Mentorship for at-risk students is making a difference for boys in Kalamazoo schools.
At a recent lunchtime gathering, five boys told Johnny Edwards, director of Kalamazoo Public Schools secondary education, about their aspirations. The first answers were pretty typical for eighth graders – football player, actor, basketball player. But when one boy said he wanted to be an engineer, Lewis smiled.
Edwards is helping the group of boys at Milwood Magnet School in weekly lunch sessions as part of the public schools’ mentoring program. The idea is to “wrap our arms around” students with role models, according to superintendent Michael Rice.
“It’s really critical that our young men understand how much we care about them and want to support them,” Rice said. “There is a place to be a teacher and also a place to get eye-level and have a different kind of relationship.”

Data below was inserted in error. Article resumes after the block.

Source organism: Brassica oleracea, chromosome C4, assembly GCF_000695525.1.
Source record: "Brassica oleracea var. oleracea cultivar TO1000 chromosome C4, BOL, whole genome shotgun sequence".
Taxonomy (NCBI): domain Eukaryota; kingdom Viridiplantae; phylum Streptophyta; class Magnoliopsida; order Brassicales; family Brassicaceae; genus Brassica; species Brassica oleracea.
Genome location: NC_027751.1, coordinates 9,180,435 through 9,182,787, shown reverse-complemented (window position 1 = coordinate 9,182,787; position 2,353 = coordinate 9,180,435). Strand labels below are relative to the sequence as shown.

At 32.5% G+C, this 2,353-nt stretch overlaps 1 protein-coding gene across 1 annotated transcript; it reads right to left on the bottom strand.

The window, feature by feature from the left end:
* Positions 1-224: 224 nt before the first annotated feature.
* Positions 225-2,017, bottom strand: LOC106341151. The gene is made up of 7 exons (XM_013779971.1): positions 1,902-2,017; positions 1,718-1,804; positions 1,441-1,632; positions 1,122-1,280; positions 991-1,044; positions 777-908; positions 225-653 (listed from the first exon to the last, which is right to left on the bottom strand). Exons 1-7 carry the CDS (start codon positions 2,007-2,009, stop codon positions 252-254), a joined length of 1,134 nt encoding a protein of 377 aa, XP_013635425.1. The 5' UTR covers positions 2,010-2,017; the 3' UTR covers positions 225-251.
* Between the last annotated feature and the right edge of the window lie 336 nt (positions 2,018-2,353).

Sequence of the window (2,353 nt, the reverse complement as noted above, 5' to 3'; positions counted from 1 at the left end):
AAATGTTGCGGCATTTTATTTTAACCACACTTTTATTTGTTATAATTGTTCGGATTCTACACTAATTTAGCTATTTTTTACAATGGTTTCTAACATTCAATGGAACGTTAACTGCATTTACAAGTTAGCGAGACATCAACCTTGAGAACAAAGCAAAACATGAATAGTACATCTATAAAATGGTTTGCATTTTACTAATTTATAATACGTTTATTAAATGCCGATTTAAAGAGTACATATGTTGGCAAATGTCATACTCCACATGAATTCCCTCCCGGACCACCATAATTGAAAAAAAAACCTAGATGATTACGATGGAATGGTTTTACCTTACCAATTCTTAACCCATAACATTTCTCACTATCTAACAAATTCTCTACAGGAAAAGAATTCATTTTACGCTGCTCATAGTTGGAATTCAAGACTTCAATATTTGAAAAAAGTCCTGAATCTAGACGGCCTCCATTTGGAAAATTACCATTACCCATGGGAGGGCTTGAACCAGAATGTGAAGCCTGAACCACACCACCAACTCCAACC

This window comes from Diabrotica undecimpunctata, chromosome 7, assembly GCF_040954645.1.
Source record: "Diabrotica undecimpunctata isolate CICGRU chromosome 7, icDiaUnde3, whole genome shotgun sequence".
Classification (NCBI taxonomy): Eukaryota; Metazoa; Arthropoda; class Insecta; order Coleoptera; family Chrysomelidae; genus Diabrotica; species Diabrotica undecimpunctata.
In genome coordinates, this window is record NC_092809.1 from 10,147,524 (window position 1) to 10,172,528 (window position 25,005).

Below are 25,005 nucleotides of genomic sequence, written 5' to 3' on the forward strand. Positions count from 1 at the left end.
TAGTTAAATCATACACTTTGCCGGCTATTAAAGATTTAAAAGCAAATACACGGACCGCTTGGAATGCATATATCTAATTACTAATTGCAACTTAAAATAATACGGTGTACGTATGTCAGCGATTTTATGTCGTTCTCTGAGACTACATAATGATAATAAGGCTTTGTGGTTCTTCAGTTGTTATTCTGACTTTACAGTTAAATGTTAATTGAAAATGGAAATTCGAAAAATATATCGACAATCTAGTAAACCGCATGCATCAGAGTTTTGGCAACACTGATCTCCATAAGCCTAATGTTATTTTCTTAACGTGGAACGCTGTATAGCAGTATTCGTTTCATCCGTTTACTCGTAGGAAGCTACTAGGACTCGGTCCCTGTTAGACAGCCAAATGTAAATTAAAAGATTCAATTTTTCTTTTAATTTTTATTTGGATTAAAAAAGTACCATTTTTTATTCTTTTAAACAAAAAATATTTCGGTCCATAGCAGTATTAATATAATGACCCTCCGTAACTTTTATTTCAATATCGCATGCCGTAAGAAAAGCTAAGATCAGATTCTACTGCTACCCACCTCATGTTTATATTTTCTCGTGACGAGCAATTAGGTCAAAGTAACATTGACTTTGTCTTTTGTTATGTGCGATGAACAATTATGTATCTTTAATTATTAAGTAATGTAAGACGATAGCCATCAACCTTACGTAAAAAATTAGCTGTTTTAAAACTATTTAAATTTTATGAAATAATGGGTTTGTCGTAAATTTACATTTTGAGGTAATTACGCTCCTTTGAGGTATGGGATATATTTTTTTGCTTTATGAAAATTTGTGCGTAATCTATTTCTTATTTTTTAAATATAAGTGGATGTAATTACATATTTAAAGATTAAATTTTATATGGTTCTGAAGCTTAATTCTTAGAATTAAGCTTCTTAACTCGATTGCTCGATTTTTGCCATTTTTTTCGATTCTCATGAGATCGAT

Career counseling and support is open to any Kalamazoo Public School student, but last year, African American boys were the sole focus of the mentors. This was because their graduation rate is lowest of any group at KPS.
The program is now in its second year, and has tripled the number of mentors. Female staff members are serving as role models for girls, and community leaders have been recruited to mentor boys.